The full text on this page is automatically extracted from the file linked above and may contain errors and inconsistencies.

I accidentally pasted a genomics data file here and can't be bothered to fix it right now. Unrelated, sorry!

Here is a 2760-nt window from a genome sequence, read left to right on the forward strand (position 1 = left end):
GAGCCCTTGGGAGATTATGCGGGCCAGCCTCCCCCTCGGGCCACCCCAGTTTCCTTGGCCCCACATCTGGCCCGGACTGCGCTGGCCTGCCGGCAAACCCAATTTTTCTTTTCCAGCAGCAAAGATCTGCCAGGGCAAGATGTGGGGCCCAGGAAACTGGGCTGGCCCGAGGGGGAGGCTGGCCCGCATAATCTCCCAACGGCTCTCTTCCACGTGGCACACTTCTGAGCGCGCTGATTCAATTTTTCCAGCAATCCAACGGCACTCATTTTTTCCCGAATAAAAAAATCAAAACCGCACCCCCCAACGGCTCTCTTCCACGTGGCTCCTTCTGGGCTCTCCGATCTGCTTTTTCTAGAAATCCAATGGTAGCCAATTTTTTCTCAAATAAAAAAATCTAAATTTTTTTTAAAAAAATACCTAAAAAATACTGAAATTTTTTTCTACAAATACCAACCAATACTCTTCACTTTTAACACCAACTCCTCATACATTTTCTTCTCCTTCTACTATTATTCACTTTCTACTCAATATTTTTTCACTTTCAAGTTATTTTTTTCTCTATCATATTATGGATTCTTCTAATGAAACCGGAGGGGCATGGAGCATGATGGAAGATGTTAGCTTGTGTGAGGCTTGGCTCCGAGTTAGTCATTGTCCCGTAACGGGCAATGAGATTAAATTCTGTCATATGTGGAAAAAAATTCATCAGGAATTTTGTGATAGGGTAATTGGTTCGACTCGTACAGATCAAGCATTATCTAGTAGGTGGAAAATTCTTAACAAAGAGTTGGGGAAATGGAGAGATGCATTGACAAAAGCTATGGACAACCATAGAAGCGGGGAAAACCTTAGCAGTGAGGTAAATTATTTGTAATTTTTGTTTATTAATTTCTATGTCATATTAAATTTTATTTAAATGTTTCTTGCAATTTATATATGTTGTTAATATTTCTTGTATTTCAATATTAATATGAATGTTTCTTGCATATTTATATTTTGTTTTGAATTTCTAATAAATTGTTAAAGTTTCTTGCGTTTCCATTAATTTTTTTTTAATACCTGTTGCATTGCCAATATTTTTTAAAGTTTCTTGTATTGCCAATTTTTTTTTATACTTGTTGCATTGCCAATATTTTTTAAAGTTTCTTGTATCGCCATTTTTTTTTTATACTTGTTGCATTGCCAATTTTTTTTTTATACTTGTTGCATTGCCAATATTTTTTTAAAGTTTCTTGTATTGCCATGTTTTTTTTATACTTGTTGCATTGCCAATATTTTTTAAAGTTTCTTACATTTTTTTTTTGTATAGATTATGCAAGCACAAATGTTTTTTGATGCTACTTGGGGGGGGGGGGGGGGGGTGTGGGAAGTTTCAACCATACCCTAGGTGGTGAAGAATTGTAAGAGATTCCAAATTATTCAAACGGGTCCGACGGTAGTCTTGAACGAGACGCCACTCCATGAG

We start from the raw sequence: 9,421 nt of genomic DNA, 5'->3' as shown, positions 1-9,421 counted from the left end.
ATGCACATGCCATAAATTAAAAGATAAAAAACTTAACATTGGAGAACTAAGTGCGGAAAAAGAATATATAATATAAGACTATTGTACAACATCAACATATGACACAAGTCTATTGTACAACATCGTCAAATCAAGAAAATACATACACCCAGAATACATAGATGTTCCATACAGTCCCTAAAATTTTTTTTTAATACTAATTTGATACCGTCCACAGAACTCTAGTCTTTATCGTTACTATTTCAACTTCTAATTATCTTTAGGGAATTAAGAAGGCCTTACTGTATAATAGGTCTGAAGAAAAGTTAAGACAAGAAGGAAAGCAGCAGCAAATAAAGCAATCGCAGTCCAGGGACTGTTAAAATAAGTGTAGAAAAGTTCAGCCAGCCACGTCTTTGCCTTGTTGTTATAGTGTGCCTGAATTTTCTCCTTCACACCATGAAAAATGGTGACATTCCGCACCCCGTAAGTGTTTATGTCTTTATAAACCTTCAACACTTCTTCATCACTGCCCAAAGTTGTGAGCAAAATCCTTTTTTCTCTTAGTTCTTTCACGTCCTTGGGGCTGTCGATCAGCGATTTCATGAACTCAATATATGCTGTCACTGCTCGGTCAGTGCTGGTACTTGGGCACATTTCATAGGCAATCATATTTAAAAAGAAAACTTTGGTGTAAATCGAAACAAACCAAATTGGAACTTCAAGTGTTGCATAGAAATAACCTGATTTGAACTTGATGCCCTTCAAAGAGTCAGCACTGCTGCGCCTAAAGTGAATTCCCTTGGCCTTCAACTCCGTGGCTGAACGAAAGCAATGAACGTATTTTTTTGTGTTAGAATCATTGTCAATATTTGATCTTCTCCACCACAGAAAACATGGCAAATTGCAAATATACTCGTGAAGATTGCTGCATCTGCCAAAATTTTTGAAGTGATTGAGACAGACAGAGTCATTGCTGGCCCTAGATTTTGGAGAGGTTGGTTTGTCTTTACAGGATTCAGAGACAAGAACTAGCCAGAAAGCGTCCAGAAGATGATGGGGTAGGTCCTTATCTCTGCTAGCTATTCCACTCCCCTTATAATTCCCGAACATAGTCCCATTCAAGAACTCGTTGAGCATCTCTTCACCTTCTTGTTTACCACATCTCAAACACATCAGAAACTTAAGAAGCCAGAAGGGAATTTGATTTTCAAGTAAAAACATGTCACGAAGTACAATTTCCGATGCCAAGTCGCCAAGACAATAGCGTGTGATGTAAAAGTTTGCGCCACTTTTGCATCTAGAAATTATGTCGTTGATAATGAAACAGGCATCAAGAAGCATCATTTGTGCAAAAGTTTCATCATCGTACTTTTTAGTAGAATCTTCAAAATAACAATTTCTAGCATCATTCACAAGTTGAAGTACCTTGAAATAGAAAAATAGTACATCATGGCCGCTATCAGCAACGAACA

M e se a u re k D e p a r t m e n t irw May 4,1979 What Price Saving? April turned out to be a fickle month for household savers. At mid month, the Federal Reserve and other financial-regulatory agencies released a set of proposals designed to help individuals obtain a higher rate of return on their savings. But shortly thereafter, a Federal appeals court in Washington ruled against the legality of certain practices which, in effect, permit individual savers to earn interest on their trans action accounts. checking accounts, as well as market rates on their time and savings ac counts. Those who had enough money and/or sophistication could invest in Treasury bills, moneymarket funds or other vehicles. Others were limited in what they could obtain, and this situation led groups such as the Gray Panthers (the senior citizens' lobby), to push Congress and the regulatory agen cies to remove interest-rate ceilings for small savers. These conflicting developments reflect the difficulties created for consumers by two pieces of legisla tion — one in 1933 which limited the payment of interest on commercialbank deposits, and another in 1966 which extended the concept of in terest-rate ceilings to thrift institu tions as well as banks. By limiting “destructive" competition for funds, Congress acted in the first case to support the stability of the banking industry, and in the second case to support the stability of the thrift industry (and by extension, the housing industry). Over time, how ever, these motherhood issues have conflicted with the equally valid issue of equity for the small saver. Conflicting decisions Responding to these pressures, the regulatory agencies last month issued a set of proposals that would provide for a higher rate of return on household savings. The propos als would create 1) a five-year cer tificate of deposit with a maximum interest rate based on (but below) the rate on U.S. Treasury securities of similar maturity; 2) a bonus sav ings account that would pay an extra !6 percent on the minimum balance held in the account over a twelve-month period; and 3) an eight-year certificate featuring an interest-rate ceiling that would increase over that period. Of course, commercial banks have long paid implicit interest in the form of subsidized (or free) check and deposit transactions, conveni ent locations and other consumer services. But with the sharp rise in market rates over the past decade and a half, consumers have tried to obtain explicit interest on their In addition, the proposals would eliminate all minimum-deposit requirements on savings-and-loan certificates of less than four years' maturity, and would reduce the minimum amount to $500 for all other certificates except the 26week money-market certificates (MMC's). The minimum would (continued on page 2) >(g&\y<slh ]D )< idem! Eamk © i S a a Fffc f ¥ ( Opinions expressed in this newsletter do not necessarily reflect the views of the management of the Federal Reserve Bank of San Francisco, nor of the Board of Governors of the Federal Reserve System. remain at $10,000 for the MMC's, whose high rates (tied to the Trea sury-bill rate) have attracted more than $130 billion in funds since their inception in mid-1978. Also, ceiling rates now in effect on outstanding deposits would remain unchanged. In the U.S. Court of Appeals deci sion, the panel said that recent experiments in automatic transfer (ATS) accounts and various thriftinstitution innovations were con trary to Federal statutes. Because of favorable regulatory rulings, banks now offer automatic fund transfers between savings and checking ac counts, savings-and-loan associa tions operate remote-service units in shopping centers and other loca tions, and credit unions permit their customers to write check-like share drafts on their savings ac counts. As a result, the panel said, "three separate and distinct types of financial institutions" created by Congress to serve separate needs now are offering "virtually identical services to the public, all without the benefit of Congressional consideration and statutory enactment." But the court recognized that an immediate shut-down of these ser vices would "necessarily have a deleterious impact on the financial community as a whole" — not to mention individual savers. Thus it delayed the effect of its order until January 1,1980, thereby inviting Congress (or the Supreme Court) to step in and solve the problem. Why rate ceilings? Federal Reserve Governor J. Charles Partee, in recent Congress ional testimony, argued that the2 2 problem of rate ceilings reflected the efforts by legislators and regu lators to balance several of con flicting goals — equity for the small saver, adequacy of mortgage credit flows, and the financial strength and viability of depositary institu tions. He noted that thrift institu tions specifically are faced with constraints on the kinds of assets they hold, and thus remain unable to pay market-oriented rates of return on all deposit liabilities during high interest-rate periods. The regulatory agencies, from 1966 on, thus intended to give savings-and-loan associations and mutual savings banks a pre mium or differential to help offset their competitive disadvantage in relation to commercial banks, and to help assure an adequate supply of mortgage credit. That disadvan tage resulted, in part, from the thrifts' inability to offer a full range of deposit and lending services to their customers, who were pre dominantly in the consumer sec tor. The argument for the differen tial, however, lost much of its force as the thrifts began to assume bank-type lending and deposit powers, especially when thrifts in Northeastern states began to issue check-like NOW accounts. Regulatory ceilings have changed over the years, either through increased ceiling rates on existing account categories, or through the introduction of new deposit instru ments — primarily the latter. The introduction of successively long er-term certificates dramatically changed the maturity structure of thrift-institution deposit liabilities. When rate ceilings went into effect in 1966, 85 to 90 percent of thrift deposits were in passbook form, but by mid-1978, that proportion had declined substantially; in fact, only 30 percent of all small-denom ination savings were in maturities of less than four years. This ma turity lengthening can help to stabilize the thrifts' balance sheets, in view of the fact that they hold predominantly long-term assets. Also, substantial earlywithdrawal penalties help to ensure the stability of these longer-term deposits in subse quent periods of rising rates, blunting potential disintermedi ation, or shifts of funds from the thrifts to money-market vehicles. Nonetheless, the same set of prob lems prevailing in 1966 still limits the options available to the regula tors to increase rates of return paid to small savers. Thrift-institution earnings again are being squeezed by their effort to compete for funds in a period of high interest rates. Even though the average return on thrifts' mortgage portfolios is more than 2 1 percentage points /2 higher than in 1966, inflationinduced increases in market rates have amounted to over 3!/2 per centage points in short-term markets and about 4 percentage points in intermediate-term mar kets over the same period. And with small savers' increased awareness of alternative market instruments, the potential threat of disintermediation is even greater today than before. Towards solutions Partee argued that when inflation ary pressures moderate, and mar ket interests rates decline, thrifts will be in a much better position to compete. "Over the longer run, 3 however, any depositary institu tion that specializes in fixed-rate mortgages is likely to remain vul nerable to the pressures of disin termediation, which include the risks of illiquidity, insolvency and possible forced merger." In his view, Congress should authorize nationwide variable-rate mort gages, with appropriate consumer safeguards, so that thrift and other instutions could build up asset portfolios providing earnings more flexibly attuned to market developments. Again, Congress should consider exempting Feder ally insured depositary institu tions from state usury ceilings on residential mortgage rates, especi ally considering that usury ceil ings today are below free-market mortgage yields in 14 states. Going beyond Partee's recom mendations, the situation might seem to call for continued move ment in the direction of "unbund ling" — that is, the explicit pricing of each charge and each service by depositary institutions at market prices. Corporations and govern mental units, through sophisticat ed cash-management practices, have moved in this direction for some time, willingly paying market rates for services in exchange for receiving market rates of return on all balances they hold. Household savers, on grounds of equity, are now demanding the same treat ment— that is, the effective repeal of the long-standing restrictions on deposit-interest payments. Otherwise, they seem to say that they too will shift their funds out of depositary institutions and into market instruments. William Burke uo}SuiqsH/v\ • qejfi • uogejo • epeAatsj • oqepi ne/v\eH • eiujoj!!^ • euozuy • e>|SP|V qi|P3 'O DSpUPJ-l UPS ZSL ON UWlHd a iv d 3DViSOd s n n v w SSV13 JLSMJ BANKING DATA—TWELFTH FEDERAL RESERVE DISTRICT (Dollar amounts in millions)__________________________________________________ Amount Change Change from Selected Assets and Liabilities Outstanding from year ago @ Large Commercial Banks 4/18/79 4/11/79 Dollar Percent Loans (gross, adjusted) and investments* 124,512 + 17,653 752 + 16.52 Loans (gross, adjusted) — total# 101,487 + 16,494 457 + 19.41 Commercial and industrial + 3,704 29,945 72 + 14.12 Real estate 147 + 7,639 36,159 + 26.78 Loans to individuals NA 21,025 142 NA Securities loans 1,593 NA 22 NA U.S. Treasury securities* 8,024 + 32 283 + 3.66 Other securities* + 15,001 263 8% + 6.35 Demand deposits — total# + 11,043 43,865 182 + 33.65 Demand deposits — adjusted 32,027 + 2,197 123 + 7.37 Savings deposits — total 29,811 462 - 320 - 1.53 Time deposits — total# + 7,836 49,393 - 448 + 18.86 Individuals, part. & corp. + 7,906 40,105 - 465 + 24.55 (Large negotiable CD's) 17,064 + 2,593 - 498 + 17.92 Weekly Averages Week ended Week ended Comparable of Daily Figures 4/18/79 4/11/79 year-ago period Member Bank Reserve Position Excess Reserves (+(/Deficiency (-) 11 49 72 Borrowings 11 46 11 Net free reserves (+)/Net borrowed/- ) 57 38 61 Federal Funds — Seven Large Banks Net interbank transactions + 2,441 + 2,701 + 2,268 [Purchases (+)/Sales (-)] Net, U.S. Securities dealer transactions + 737 + 126 + 819 [Loans (+(/Borrowings (-)] * Excludes trading account securities. # Includes items not shown separately. @ Historical data are not strictly comparable due to changes in the reporting panel; however, adjustments have been applied to 1978 data to remove as much as possible the effects of the changes in coverage. In addition, for some items, historical data are not available due to definitional changes. Editorial comments may be addressed to the editor (William Burke) or to the author____ Free copies of this and other Federal Reserve publications can be obtained by calling or writing the Public Information Section, Federal Reserve Bank of San Francisco, P.O. Box 7702, San Francisco 94120. Phone (415) 544-2184.